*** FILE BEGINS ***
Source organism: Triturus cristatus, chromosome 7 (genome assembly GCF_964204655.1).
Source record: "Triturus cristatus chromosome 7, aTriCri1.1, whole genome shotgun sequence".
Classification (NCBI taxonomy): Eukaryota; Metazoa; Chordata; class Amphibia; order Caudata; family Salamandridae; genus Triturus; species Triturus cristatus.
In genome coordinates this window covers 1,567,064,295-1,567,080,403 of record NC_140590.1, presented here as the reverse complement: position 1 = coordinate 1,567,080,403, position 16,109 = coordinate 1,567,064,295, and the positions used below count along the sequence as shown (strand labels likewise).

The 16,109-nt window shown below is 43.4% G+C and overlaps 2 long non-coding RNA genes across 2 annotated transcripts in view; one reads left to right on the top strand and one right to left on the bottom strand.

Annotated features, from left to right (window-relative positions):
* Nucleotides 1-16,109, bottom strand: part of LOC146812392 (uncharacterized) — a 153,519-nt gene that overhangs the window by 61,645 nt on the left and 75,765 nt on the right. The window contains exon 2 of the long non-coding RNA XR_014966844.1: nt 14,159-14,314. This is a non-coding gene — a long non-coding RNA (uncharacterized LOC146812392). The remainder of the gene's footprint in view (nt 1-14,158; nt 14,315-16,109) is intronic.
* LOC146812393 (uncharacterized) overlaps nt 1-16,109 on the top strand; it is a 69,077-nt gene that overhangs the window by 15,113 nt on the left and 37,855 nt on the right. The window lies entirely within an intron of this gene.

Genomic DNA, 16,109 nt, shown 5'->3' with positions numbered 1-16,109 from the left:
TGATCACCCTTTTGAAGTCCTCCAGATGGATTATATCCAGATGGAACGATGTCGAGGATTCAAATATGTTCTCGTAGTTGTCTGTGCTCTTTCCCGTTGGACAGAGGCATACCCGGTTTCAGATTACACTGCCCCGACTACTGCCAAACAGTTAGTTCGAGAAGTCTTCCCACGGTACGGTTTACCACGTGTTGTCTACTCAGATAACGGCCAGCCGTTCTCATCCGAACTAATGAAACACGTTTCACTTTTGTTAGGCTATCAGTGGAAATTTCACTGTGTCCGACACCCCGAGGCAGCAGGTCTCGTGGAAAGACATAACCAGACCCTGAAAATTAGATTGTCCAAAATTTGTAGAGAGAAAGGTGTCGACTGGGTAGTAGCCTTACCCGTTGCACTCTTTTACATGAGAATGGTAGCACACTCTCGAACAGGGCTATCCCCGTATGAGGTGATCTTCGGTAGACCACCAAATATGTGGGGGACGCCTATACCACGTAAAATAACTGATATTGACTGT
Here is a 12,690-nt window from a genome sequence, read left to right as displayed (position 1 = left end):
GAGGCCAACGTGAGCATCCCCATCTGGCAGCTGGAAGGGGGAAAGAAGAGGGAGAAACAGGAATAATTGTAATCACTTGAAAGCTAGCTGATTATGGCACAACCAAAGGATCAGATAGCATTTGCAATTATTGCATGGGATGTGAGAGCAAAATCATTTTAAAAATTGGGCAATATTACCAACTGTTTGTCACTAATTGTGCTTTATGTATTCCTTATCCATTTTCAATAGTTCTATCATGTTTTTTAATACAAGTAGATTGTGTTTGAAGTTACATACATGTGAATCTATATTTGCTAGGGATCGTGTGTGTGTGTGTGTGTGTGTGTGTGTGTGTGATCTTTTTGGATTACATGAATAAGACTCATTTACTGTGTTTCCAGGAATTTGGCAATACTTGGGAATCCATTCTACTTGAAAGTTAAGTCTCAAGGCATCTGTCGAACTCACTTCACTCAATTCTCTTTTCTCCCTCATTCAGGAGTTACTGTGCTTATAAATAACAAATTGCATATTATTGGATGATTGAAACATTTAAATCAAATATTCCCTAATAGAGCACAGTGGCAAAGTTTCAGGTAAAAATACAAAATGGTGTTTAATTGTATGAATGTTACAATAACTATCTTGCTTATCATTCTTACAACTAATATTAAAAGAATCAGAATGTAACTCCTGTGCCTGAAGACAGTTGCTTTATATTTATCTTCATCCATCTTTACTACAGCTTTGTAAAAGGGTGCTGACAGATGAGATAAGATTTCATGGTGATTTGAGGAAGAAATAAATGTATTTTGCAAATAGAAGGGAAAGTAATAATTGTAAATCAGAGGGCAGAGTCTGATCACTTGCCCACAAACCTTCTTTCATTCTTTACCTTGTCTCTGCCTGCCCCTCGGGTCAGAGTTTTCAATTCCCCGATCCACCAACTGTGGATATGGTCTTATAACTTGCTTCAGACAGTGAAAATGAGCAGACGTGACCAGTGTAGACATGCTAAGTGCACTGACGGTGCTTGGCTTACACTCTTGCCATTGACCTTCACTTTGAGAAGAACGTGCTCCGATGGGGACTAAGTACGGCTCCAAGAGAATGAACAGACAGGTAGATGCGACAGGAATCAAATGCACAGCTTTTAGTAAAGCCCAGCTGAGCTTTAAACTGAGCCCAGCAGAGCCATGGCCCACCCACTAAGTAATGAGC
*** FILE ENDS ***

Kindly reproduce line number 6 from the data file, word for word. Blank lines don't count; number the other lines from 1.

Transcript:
Annotated features, from left to right (window-relative positions):